Colombian Bonds and Peso Drop as Ruling Coalition Disintegrates
Colombian President Gustavo Petro asked his ministers to resign on Tuesday as he prepares a cabinet shakeup to try to get his reform agenda back on track after a series of legislative setbacks.
Finance Minister Jose Antonio Ocampo said in written reply to questions that he will comply with Petro’s request, conforming with protocol, and will await the president’s decision on whether to accept his resignation. Analysts at Citigroup said Ocampo is unlikely to leave the cabinet.
Colombia’s first leftist president is attempting to overhaul the nation’s conservative economic model by boosting worker rights and increasing the state’s role in health care and pension provision. But he’s his majority coalition has disintegrated and he and has faced stiff opposition, including from allies in congress and even from members of his own cabinet.
Petro’s move came after lawmakers removed an article in his development plan that would allow the government to buy land for farmers as part of a peace deal with illegal armed groups. The president said his governing coalition had ended.
“We have to install a government of emergency, given that congress wasn’t capable of approving some simple articles, very peaceful, that would have enabled more democratic use of land,” Petro said, in a speech in the southwest of the country.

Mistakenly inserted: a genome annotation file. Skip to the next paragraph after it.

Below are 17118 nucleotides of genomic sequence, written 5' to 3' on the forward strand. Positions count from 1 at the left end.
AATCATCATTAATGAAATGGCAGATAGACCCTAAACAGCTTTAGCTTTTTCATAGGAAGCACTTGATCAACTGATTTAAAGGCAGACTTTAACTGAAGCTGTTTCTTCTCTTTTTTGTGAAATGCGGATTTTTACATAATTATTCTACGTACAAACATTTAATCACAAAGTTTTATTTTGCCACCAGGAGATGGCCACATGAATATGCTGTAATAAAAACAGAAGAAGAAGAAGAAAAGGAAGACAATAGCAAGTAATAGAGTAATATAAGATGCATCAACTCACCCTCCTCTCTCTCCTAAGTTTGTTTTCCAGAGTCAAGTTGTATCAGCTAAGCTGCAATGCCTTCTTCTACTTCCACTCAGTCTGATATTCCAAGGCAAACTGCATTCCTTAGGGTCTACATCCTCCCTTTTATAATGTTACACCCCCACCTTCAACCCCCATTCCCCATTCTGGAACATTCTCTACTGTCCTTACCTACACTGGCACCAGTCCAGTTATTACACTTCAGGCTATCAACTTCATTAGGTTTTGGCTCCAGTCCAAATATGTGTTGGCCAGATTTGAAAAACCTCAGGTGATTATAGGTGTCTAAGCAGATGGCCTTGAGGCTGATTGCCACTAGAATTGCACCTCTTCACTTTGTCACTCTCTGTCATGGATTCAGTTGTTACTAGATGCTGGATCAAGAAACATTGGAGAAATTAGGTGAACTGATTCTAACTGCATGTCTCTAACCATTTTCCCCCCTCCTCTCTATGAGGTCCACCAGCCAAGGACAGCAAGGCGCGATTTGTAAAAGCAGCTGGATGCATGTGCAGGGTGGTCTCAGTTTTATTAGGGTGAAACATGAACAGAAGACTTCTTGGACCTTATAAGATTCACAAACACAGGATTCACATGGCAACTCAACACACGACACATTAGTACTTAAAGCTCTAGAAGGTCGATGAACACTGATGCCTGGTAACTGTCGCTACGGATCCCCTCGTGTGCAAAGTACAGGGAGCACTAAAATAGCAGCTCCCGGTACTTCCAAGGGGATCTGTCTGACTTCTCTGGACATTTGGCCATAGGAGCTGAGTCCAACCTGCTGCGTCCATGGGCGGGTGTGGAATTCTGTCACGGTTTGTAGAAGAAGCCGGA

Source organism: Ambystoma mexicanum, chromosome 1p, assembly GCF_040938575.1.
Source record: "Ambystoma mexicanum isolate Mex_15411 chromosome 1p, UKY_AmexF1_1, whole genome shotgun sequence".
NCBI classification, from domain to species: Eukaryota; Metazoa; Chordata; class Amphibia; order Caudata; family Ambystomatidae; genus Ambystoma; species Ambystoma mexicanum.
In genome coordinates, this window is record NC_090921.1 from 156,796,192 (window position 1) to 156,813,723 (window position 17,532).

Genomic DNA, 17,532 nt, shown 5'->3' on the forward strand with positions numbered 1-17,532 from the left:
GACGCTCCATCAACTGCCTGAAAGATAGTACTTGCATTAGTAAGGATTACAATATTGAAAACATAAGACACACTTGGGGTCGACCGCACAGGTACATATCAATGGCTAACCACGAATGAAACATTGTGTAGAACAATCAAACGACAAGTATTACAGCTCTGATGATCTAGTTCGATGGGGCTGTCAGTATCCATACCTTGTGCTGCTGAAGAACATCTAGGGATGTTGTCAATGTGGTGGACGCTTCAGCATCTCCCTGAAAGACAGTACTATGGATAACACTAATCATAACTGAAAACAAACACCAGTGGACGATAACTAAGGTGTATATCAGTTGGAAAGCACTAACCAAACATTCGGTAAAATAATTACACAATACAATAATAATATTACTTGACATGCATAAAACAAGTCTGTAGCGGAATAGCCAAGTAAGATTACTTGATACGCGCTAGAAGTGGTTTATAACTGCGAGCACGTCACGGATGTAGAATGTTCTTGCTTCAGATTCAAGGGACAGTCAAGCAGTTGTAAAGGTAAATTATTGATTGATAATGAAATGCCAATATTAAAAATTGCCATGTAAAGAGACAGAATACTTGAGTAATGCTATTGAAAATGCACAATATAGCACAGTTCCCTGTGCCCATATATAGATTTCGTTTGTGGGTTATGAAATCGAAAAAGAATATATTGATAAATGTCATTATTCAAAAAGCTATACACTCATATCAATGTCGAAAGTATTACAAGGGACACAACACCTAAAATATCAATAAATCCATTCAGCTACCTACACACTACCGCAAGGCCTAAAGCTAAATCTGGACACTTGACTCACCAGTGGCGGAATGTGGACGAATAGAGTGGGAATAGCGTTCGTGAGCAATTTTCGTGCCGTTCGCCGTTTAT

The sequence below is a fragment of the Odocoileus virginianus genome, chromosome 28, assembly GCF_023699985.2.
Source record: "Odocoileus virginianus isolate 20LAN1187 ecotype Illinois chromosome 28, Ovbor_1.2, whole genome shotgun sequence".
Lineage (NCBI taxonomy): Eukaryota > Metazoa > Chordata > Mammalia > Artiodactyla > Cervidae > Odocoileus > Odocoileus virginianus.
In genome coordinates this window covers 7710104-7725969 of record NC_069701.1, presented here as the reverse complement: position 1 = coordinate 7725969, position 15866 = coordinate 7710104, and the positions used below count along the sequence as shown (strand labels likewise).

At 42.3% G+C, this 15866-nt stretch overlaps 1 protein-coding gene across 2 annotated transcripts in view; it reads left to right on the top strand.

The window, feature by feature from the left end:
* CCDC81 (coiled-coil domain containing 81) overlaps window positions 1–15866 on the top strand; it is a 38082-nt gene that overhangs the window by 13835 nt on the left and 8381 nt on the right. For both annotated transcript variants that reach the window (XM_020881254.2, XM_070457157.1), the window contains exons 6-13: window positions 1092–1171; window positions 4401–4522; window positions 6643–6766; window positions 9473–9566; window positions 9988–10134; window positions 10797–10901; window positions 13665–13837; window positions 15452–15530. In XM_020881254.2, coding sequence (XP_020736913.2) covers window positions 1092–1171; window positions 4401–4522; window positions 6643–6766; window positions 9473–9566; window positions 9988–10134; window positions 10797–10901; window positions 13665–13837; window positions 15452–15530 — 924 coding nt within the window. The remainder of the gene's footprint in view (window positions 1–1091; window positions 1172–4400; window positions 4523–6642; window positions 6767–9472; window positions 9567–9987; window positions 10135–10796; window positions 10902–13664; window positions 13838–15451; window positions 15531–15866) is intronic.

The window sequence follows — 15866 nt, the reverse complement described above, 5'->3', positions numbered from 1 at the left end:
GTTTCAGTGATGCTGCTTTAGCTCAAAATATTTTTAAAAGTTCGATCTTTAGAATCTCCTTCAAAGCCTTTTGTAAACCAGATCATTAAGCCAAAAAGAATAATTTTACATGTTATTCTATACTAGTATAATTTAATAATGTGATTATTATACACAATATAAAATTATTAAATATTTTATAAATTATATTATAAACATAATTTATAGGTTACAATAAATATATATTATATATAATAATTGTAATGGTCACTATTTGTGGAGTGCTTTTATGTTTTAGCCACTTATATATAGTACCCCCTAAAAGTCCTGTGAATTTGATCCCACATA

Such a government “doesn’t imply an emergency decree, but means that government workers labor hard, day and night, every day, to achieve our objectives,” he said.
While Ocampo is likely to stay, the break in the government’s coalition will hurt its ability to pass its far-reaching reforms, according to Citigroup.
The peso dived during Petro’s first months in office, though it has recently pared losses as investors bet that his more radical plans will have to be heavily watered down. The currency has gained 5.8% this month as Petro’s troubles in congress increased, making it the best performer among major emerging markets.
Also on Tuesday night, a congressional commission approved the text of a health bill that will be voted on following debates in both chambers. However, several key groups in congress, including Liberals, Conservatives, and the U Party ordered their members not to back the government-proposed initiative, in another blow for Petro.
“The move may be read as a strategy by the president to pressure parties into voting in favor of the reform agenda, but given the insistence of party leadership to vote against, it could also also ultimately imply a shift to the left in cabinet composition,” Citi economists Esteban Tamayo and Laura Bertran wrote in a report.